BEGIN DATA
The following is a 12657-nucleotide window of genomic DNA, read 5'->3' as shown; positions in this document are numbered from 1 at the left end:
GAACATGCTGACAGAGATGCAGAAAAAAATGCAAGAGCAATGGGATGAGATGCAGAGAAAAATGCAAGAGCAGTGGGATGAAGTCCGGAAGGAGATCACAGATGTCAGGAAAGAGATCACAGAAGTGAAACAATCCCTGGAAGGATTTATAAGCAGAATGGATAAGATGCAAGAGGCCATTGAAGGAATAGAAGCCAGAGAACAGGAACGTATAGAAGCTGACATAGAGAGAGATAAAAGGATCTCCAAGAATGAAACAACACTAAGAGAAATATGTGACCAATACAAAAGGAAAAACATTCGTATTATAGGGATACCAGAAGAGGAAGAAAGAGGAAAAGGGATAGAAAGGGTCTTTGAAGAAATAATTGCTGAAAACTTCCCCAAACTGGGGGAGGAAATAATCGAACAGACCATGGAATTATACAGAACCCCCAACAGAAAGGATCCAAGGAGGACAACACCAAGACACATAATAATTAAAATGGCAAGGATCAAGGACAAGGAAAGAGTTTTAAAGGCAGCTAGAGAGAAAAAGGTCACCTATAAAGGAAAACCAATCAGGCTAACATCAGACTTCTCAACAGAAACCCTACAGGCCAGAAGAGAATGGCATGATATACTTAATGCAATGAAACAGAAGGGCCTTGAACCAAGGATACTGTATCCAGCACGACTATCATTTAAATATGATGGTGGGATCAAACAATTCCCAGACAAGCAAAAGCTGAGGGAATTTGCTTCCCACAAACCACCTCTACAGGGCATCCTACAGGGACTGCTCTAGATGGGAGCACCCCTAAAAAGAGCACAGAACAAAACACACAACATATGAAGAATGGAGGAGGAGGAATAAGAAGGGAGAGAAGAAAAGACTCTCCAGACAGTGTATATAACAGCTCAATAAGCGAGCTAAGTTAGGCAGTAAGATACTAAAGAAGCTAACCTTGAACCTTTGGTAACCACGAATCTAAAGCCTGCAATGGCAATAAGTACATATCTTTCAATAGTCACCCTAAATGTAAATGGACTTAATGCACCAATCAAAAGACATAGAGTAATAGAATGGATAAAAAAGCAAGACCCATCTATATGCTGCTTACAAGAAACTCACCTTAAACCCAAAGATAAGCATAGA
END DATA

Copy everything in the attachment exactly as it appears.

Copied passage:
The following is a 12657-nucleotide window of genomic DNA, read 5'->3' as shown; positions in this document are numbered from 1 at the left end:
GAACATGCTGACAGAGATGCAGAAAAAAATGCAAGAGCAATGGGATGAGATGCAGAGAAAAATGCAAGAGCAGTGGGATGAAGTCCGGAAGGAGATCACAGATGTCAGGAAAGAGATCACAGAAGTGAAACAATCCCTGGAAGGATTTATAAGCAGAATGGATAAGATGCAAGAGGCCATTGAAGGAATAGAAGCCAGAGAACAGGAACGTATAGAAGCTGACATAGAGAGAGATAAAAGGATCTCCAAGAATGAAACAACACTAAGAGAAATATGTGACCAATACAAAAGGAAAAACATTCGTATTATAGGGATACCAGAAGAGGAAGAAAGAGGAAAAGGGATAGAAAGGGTCTTTGAAGAAATAATTGCTGAAAACTTCCCCAAACTGGGGGAGGAAATAATCGAACAGACCATGGAATTATACAGAACCCCCAACAGAAAGGATCCAAGGAGGACAACACCAAGACACATAATAATTAAAATGGCAAGGATCAAGGACAAGGAAAGAGTTTTAAAGGCAGCTAGAGAGAAAAAGGTCACCTATAAAGGAAAACCAATCAGGCTAACATCAGACTTCTCAACAGAAACCCTACAGGCCAGAAGAGAATGGCATGATATACTTAATGCAATGAAACAGAAGGGCCTTGAACCAAGGATACTGTATCCAGCACGACTATCATTTAAATATGATGGTGGGATCAAACAATTCCCAGACAAGCAAAAGCTGAGGGAATTTGCTTCCCACAAACCACCTCTACAGGGCATCCTACAGGGACTGCTCTAGATGGGAGCACCCCTAAAAAGAGCACAGAACAAAACACACAACATATGAAGAATGGAGGAGGAGGAATAAGAAGGGAGAGAAGAAAAGACTCTCCAGACAGTGTATATAACAGCTCAATAAGCGAGCTAAGTTAGGCAGTAAGATACTAAAGAAGCTAACCTTGAACCTTTGGTAACCACGAATCTAAAGCCTGCAATGGCAATAAGTACATATCTTTCAATAGTCACCCTAAATGTAAATGGACTTAATGCACCAATCAAAAGACATAGAGTAATAGAATGGATAAAAAAGCAAGACCCATCTATATGCTGCTTACAAGAAACTCACCTTAAACCCAAAGATAAGCATAGA